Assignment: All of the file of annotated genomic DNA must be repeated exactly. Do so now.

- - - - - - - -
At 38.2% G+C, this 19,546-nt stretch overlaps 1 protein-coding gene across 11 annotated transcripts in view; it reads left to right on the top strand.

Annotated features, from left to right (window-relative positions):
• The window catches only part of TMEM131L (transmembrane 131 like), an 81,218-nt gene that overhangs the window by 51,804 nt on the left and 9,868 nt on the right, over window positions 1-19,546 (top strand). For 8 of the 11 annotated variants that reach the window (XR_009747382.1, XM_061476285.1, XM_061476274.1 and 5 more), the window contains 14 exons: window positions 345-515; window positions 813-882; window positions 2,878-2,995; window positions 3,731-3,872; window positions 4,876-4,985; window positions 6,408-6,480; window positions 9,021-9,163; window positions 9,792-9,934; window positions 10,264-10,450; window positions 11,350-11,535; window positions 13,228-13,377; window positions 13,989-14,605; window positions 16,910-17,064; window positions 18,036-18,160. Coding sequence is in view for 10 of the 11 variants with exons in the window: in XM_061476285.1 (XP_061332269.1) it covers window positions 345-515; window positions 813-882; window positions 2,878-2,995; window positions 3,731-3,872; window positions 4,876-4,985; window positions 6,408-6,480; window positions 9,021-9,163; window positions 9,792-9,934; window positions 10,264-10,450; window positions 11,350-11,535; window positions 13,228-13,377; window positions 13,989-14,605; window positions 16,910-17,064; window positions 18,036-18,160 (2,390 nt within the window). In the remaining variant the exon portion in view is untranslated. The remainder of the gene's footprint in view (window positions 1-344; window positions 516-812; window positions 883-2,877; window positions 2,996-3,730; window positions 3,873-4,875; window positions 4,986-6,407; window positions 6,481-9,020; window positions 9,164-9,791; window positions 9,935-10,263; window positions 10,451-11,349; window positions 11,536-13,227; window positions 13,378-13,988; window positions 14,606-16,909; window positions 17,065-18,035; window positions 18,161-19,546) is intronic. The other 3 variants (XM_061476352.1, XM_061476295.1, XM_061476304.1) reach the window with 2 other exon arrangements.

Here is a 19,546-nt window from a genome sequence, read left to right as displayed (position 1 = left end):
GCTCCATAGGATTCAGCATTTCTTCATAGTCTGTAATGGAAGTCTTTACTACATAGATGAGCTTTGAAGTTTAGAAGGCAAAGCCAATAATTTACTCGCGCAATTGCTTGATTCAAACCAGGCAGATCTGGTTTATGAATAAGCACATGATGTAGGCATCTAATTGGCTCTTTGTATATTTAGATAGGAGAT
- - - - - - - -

At 38.2% G+C, this 19,546-nt stretch overlaps 1 protein-coding gene across 11 annotated transcripts in view; it reads left to right on the top strand.

Annotated features, from left to right (window-relative positions):
• The window catches only part of TMEM131L (transmembrane 131 like), an 81,218-nt gene that overhangs the window by 51,804 nt on the left and 9,868 nt on the right, over window positions 1-19,546 (top strand). For 8 of the 11 annotated variants that reach the window (XR_009747382.1, XM_061476285.1, XM_061476274.1 and 5 more), the window contains 14 exons: window positions 345-515; window positions 813-882; window positions 2,878-2,995; window positions 3,731-3,872; window positions 4,876-4,985; window positions 6,408-6,480; window positions 9,021-9,163; window positions 9,792-9,934; window positions 10,264-10,450; window positions 11,350-11,535; window positions 13,228-13,377; window positions 13,989-14,605; window positions 16,910-17,064; window positions 18,036-18,160. Coding sequence is in view for 10 of the 11 variants with exons in the window: in XM_061476285.1 (XP_061332269.1) it covers window positions 345-515; window positions 813-882; window positions 2,878-2,995; window positions 3,731-3,872; window positions 4,876-4,985; window positions 6,408-6,480; window positions 9,021-9,163; window positions 9,792-9,934; window positions 10,264-10,450; window positions 11,350-11,535; window positions 13,228-13,377; window positions 13,989-14,605; window positions 16,910-17,064; window positions 18,036-18,160 (2,390 nt within the window). In the remaining variant the exon portion in view is untranslated. The remainder of the gene's footprint in view (window positions 1-344; window positions 516-812; window positions 883-2,877; window positions 2,996-3,730; window positions 3,873-4,875; window positions 4,986-6,407; window positions 6,481-9,020; window positions 9,164-9,791; window positions 9,935-10,263; window positions 10,451-11,349; window positions 11,536-13,227; window positions 13,378-13,988; window positions 14,606-16,909; window positions 17,065-18,035; window positions 18,161-19,546) is intronic. The other 3 variants (XM_061476352.1, XM_061476295.1, XM_061476304.1) reach the window with 2 other exon arrangements.

Here is a 19,546-nt window from a genome sequence, read left to right as displayed (position 1 = left end):
GCTCCATAGGATTCAGCATTTCTTCATAGTCTGTAATGGAAGTCTTTACTACATAGATGAGCTTTGAAGTTTAGAAGGCAAAGCCAATAATTTACTCGCGCAATTGCTTGATTCAAACCAGGCAGATCTGGTTTATGAATAAGCACATGATGTAGGCATCTAATTGGCTCTTTGTATATTTAGATAGGAGAT